Lessons from Yemen’s Missile War
After five years, hundreds of long- and short-range missiles fired, and more than 160 missile-defense intercepts, it’s time to take stock.
At five years and counting, Yemen’s civil war is a remarkable case study in missile warfare, one that offers several critical insights for U.S. defense planners.
Since 2015, Iran-backed Houthi rebels have fired hundreds of ballistic missiles, cruise missiles, and UAVs at Arab coalition forces and into Saudi Arabia, some reaching as far as Riyadh. Part of the Saudi-led Arab coalition’s response has been history’s most extensive use of ballistic missile defenses, with more than 160 reported intercepts.
This duel offers a rare glimpse into the utility and limitations of active missile defenses. It also provides insight into modern air and missile attack, the difficulties of destroying enemy missiles on the ground (“left-of-launch”), and the challenges of missile proliferation. The picture that has emerged is one in which the role of active missile defenses remains great, even when coupled with concerted counterproliferation and left-of-launch action.
The CSIS Missile Defense Project has been tracking missile activity in the Yemen conflict since 2015, with regular updates and interactive coverage in our online database.
After the ouster of President Abdrabbuh Mansur Hadi by Houthi militias in January 2015, Saudi Arabia led a coalition of Arab states to remove the Houthis from power and reinstate Hadi. From the onset, the Arab coalition was mindful of the threat posed by ballistic missiles, as much of Yemen’s prewar missile stockpile had fallen into the hands of Houthi fighters.
The Arab coalition began its intervention with an intense air campaign, a portion of which aimed to eliminate the Houthis’ ballistic missile capabilities. This initial effort met with only partial success, and later efforts proved even less effective. Intelligence on missile locations quickly became stale, and Houthi missile forces became better at evading detection. The frequency of coalition airstrikes against Houthi missiles declined significantly, while the number of Houthi launches rose.
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Iran has heavily supported the Houthi war effort. This aid has included increasingly advanced missiles, replacing pre-war stockpiles used up in the war’s early months. To block these transfers, the Arab coalition has restricted air, sea, and ground traffic into Yemen. It is impossible to measure how much these actions have reduced the the flow of weapons into Yemen. What is clear, though, is that significant quantities of Iranian missiles and other weapons continue to appear on the battlefield. What is more, the Arab coalition’s air and maritime restrictions have greatly worsened Yemen’s humanitarian crises by slowing the delivery of food and energy supplies and preventing Yemen’s sick from receiving medical attention abroad.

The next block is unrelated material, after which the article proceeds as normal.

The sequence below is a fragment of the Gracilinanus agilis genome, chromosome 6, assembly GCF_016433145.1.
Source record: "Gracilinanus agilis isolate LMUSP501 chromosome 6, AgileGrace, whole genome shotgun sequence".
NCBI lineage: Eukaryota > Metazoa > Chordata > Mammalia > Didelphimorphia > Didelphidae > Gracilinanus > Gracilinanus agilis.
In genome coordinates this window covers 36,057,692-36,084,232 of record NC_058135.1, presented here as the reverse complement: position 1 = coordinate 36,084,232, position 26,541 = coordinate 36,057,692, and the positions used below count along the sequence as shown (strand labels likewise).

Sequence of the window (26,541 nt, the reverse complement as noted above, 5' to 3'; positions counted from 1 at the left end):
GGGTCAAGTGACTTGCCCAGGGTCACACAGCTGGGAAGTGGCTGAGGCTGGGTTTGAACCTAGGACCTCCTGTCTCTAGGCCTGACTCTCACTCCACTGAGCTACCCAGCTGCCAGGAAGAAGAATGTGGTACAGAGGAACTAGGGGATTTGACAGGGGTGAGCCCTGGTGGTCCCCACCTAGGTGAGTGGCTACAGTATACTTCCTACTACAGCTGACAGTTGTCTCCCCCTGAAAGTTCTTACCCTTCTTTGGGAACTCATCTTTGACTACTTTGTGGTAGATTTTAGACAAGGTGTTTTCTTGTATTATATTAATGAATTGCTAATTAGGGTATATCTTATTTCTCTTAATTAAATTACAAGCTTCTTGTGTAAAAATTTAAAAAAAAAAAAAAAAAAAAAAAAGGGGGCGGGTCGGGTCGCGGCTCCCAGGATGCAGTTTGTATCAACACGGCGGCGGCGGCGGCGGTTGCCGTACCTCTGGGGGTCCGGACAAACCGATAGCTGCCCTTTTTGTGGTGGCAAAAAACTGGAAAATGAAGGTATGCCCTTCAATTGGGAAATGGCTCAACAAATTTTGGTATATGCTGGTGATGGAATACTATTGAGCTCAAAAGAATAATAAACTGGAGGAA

Given the shortcomings of its left-of-launch and counterproliferation efforts, the Arab coalition has leaned heavily on its Patriot air and missile defense forces to blunt Houthi missile attacks. Between March 2015 and April 2020, coalition air and missile defense forces reported at least 162 intercepts of Houthi ballistic missiles.
Arab coalition defenses have not been perfect, but available data suggests they have meaningfully limited damage from Houthi missile attacks and curtailed the value of Houthi missiles as a strategic tool. One illustrative data point is that at least four of the seven deadliest Houthi missile strikes took place in areas that lacked ballistic missile protection at the time of the strike. Given the damage seen in these unprotected areas, it seems likely that hard-hit areas, such as the border cities of Khamis Mushait and Jizan, would have experienced greater damage and loss of life had they too lacked defenses.
The geographic distribution of missile activity in the Yemen conflict since 2015.
The Yemen war also highlights the challenges to air and missile defenses. Today’s defenses face complex attacks from not just ballistic missiles, but also cruise missiles and drones. The Houthis’ increasing use of UAVs often frustrates existing air defenses, as these weapons’ small, low radar cross-section profiles can be difficult to distinguish from normal radar clutter. Their low-altitude flight paths also present a problem for missile defense radars, which are often calibrated to search for faster, higher-altitude missiles and aircraft. They also challenge air defense systems with sectored radars such as Patriot, as drones and cruise missiles can approach from any direction. The Houthis have used small drones to assassinate Arab coalition officers and attack energy infrastructure. They have also reportedly attempted to use drones to crash into Patriot radars on several occasions. If successful, such tactics could put a whole Patriot firing unit out of action.
The Arab coalition’s experience in Yemen’s missile war contains valuable lessons for the United States and its allies. It is difficult to imagine a future U.S.-involved war that would not be inundated with a wide variety of missiles. The Yemen missile war counterproliferation and left-of-launch interdiction does not negate the need for robust, right-of-launch missile defenses—even if the defenses themselves may be imperfect. Continued advancement in air and missile defense technology and operations will also be critical, however. Future wars will certainly feature aerial weapons that are more numerous, precise, and harder to detect than those wielded by the Houthis today.
For more, read the new CSIS report “The Missile War in Yemen.”